PART VIII – A LEAP OF FAITH
The pounding of hooves rolled out to the party from the darkened wood line, and panic was beginning to set in. They doubted that it would be impossible to reach the far end of the valley before the party hunting them caught up, and even if they made it they had no idea of where they could go to get home. They considered fortifying a position in the center of the ruined village, but whatever thing pursued them was preceded by an ominous roll of dark thunder clouds and malevolent energy. They had to get out, but were clueless as to how. Hamnurabi and Isael, at a loss for what else they could do, began to shoulder a ruined cart across the road to begin a make-shift barricade. The orcish child began to cry, and the thunder rolled closer and closer. Slowly, a sound reached their ears above the din. The sound of a lute; faint and intermittent at first, it became clearer and steadier as seconds passed.
The spectral form of the village bard appeared before them, seated on the cobblestone wall beside the main road. He appeared different from before. Still a transparent visage, but more wholesome and exuding a softer light. He didn’t speak again, only pausing his play for the briefest of seconds to point towards the center of the village. Turning their heads they saw phantom figures drift into view. As before, it seemed to have been a seen from the villages downfall, figures gestured and shouted soundlessly as they raced to and fro. Four figures seemed to come into focus, distinct from the rest. Two adults, a man a woman, and what appeared, at first, to be two children. As they focused on the scene they saw that one of the two smaller figures was actually the shade of a halfling. The taller of the two adults leaned down and kissed the head of the child, now visible as a young girl, and motioned towards the ruins of the largest homestead in sight.
The shades of the halfling and child set off at a run towards the ruined farmstead; and the party, at a loss for anything else to do, set off after them. The pair followed a narrow, overgrown path which was bordered on each side by four foot walls of stacked stones. As they closed in on the ruins they heard a new sound: howling. It was deep and resonant, and carried an ominously unnatural and malign timbre. They reached the farmhouse’s main door just as flitting black shadows, each of the three nearly the size of a pony, burst out of the wood line and came loping down the road. Inside the barrens ruins of the farmhouse’s main floor the two shades stopped before the hearth. The halfling seemed to lean in and kiss the cheek of the child, and then gestured for her to climb through the hearth. They thought at first that there may be a hidden passage, but instead the aura of the child disappeared completely and they notcied how dark the back of the hearth was. It seemed to absorb all of the light that fell across it, and its back wall was entirely obscured. Eliza, recalling Winifred’s words about the true home of the halfling race. She postulated to her companions that the halfling must have known there was a portal from the Shadow Realm here, and they all agreed that it seemed their best choice for escape. There was only one problem, one of the roof support timbers had fallen across the front of the hearth, and it was enormous.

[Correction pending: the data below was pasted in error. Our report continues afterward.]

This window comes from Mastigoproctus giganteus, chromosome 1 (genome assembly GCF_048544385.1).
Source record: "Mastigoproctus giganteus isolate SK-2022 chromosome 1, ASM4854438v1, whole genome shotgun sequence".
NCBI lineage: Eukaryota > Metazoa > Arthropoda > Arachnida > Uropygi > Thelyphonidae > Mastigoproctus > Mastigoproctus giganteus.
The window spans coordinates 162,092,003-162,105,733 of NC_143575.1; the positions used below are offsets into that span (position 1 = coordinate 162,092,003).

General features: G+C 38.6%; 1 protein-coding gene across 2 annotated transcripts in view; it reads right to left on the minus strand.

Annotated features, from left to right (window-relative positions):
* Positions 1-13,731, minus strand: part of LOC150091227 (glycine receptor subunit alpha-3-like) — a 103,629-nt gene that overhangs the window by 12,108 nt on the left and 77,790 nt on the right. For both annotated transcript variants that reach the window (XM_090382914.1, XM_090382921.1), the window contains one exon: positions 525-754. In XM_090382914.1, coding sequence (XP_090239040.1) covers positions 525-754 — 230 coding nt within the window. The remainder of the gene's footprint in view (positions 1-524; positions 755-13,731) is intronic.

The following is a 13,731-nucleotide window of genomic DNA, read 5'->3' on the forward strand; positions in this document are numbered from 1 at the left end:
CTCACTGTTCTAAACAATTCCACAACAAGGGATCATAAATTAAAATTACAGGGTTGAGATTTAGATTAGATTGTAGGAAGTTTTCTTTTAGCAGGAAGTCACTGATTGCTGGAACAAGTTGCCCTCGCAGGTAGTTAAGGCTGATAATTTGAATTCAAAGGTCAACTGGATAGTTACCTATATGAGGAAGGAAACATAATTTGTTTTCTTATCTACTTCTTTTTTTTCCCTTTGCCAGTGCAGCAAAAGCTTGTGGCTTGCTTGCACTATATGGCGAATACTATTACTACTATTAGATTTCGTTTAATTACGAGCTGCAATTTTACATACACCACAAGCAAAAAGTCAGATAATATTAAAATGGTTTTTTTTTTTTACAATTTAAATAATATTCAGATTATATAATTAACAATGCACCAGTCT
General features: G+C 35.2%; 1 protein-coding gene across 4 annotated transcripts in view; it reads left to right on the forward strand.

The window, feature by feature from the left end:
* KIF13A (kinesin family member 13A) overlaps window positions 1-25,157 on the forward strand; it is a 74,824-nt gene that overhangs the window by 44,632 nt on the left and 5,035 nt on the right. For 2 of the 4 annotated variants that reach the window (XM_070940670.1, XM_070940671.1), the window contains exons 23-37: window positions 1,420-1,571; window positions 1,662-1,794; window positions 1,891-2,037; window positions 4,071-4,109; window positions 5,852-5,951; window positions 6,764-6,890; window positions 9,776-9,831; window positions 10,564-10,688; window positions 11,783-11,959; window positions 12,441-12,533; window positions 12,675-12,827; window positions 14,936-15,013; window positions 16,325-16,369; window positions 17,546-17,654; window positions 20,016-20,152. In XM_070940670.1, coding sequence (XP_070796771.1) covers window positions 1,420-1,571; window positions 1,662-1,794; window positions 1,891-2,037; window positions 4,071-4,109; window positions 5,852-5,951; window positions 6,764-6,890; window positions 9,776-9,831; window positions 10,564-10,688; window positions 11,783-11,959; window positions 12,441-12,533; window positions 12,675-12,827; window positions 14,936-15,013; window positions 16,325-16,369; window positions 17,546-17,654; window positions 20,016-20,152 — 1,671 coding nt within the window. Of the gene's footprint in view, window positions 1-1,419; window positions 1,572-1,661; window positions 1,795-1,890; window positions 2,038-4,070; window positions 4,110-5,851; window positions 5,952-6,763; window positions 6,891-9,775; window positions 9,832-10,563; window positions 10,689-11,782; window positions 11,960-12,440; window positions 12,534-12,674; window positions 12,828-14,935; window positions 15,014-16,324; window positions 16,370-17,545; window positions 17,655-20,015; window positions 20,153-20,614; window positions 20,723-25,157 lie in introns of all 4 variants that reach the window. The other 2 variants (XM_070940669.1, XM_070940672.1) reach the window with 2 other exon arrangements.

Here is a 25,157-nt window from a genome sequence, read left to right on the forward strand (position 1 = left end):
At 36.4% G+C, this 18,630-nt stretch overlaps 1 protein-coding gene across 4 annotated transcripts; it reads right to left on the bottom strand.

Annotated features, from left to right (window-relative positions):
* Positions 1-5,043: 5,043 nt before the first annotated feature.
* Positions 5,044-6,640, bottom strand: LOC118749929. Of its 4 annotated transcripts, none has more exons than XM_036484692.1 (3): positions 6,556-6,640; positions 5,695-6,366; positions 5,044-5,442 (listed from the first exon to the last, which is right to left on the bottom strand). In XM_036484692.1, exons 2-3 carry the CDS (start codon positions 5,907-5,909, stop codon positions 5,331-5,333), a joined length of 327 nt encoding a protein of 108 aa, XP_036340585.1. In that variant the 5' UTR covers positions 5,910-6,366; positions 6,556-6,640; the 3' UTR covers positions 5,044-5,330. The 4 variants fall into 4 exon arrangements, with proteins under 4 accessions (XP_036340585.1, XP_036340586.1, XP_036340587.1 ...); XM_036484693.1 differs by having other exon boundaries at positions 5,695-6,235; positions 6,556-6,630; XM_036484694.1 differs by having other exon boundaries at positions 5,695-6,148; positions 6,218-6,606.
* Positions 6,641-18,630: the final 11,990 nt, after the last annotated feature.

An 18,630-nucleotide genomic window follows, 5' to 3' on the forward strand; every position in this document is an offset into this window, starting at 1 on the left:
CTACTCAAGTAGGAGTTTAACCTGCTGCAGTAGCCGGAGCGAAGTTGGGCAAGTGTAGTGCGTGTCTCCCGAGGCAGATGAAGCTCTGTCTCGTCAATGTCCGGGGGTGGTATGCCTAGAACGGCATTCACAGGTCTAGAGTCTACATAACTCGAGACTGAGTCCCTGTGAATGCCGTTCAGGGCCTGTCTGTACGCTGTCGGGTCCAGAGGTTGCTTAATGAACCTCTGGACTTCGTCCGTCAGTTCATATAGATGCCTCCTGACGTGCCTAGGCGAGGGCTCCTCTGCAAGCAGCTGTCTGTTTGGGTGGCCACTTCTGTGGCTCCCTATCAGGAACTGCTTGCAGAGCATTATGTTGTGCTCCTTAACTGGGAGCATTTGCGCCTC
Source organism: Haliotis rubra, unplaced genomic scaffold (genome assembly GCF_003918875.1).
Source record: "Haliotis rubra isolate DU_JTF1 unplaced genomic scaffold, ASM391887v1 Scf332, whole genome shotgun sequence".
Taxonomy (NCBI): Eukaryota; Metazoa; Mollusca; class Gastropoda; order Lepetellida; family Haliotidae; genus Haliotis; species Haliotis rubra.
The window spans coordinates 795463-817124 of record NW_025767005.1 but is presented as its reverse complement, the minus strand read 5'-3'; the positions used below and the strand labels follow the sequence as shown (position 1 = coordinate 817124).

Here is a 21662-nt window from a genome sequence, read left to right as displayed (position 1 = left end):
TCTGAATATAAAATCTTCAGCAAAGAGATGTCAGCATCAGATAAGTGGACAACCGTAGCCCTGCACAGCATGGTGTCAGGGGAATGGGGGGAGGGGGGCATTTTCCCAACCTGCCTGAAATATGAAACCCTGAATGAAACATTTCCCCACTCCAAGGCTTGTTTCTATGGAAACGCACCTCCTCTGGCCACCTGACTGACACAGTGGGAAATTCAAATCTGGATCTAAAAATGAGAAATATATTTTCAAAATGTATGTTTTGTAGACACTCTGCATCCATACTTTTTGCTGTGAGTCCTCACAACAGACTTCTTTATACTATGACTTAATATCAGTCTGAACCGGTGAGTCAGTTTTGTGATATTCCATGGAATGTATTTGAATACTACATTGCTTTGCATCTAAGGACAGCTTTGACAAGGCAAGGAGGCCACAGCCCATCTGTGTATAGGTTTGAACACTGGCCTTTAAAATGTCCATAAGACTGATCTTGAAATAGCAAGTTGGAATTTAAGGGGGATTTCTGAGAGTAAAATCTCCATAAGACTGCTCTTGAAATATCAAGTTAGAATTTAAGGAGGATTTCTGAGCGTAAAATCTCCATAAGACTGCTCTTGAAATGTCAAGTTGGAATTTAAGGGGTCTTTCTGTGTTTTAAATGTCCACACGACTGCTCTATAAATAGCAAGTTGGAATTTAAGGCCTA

As Isael and A’Sharad attempted to lift the timber, Eliza and Hamnurabi headed out to the walled path to try and buy their comrades time. Hamnurabi was anticipating a long and desparate fight, but Eliza hoped her arcane skills would buy her friends the time they needed. With a gesture she cast out a massive web of thick spider webbing across the trail just as three hulking shadow hounds rounded onto the path from the village center. Seeing them, they broke out in a sprint and unleashed hungry howls. As fearsome as such creatures are, they are not the most intelligent of beasts. The first two ran directly into the webbing and stuck fast, while the third attempted a leap which only brought him halfway across the web. Hamnarabi inched towards the edge of the webbing and waited for one to struggle close enough to present a threat. Back in the homestead Isael and A’Sharad were heaving against the massive beam in vain, and in desperation they decided to try and alternative method for dislodging it. They fastened a rope to the saddle horn of Hamnarabi’s steed, and with the best hauling to the side they lifted the beam just enough for it to finally roll free.
Shouting for their comrades they fell back on the hearth, though their escape was complicated by yet another factor: Hamnarabi’s horse. The hearth was massive, but they were doubtful that the beast would fit through. The Arayan knight, however, would not surrender his trusted steed and friend to the beasts that hounded their trail. He had trained this horse from a foal, and had taught it to do things no one thought horses capable of. After a quick series of whistled commands his comrades watched in amazement as the horse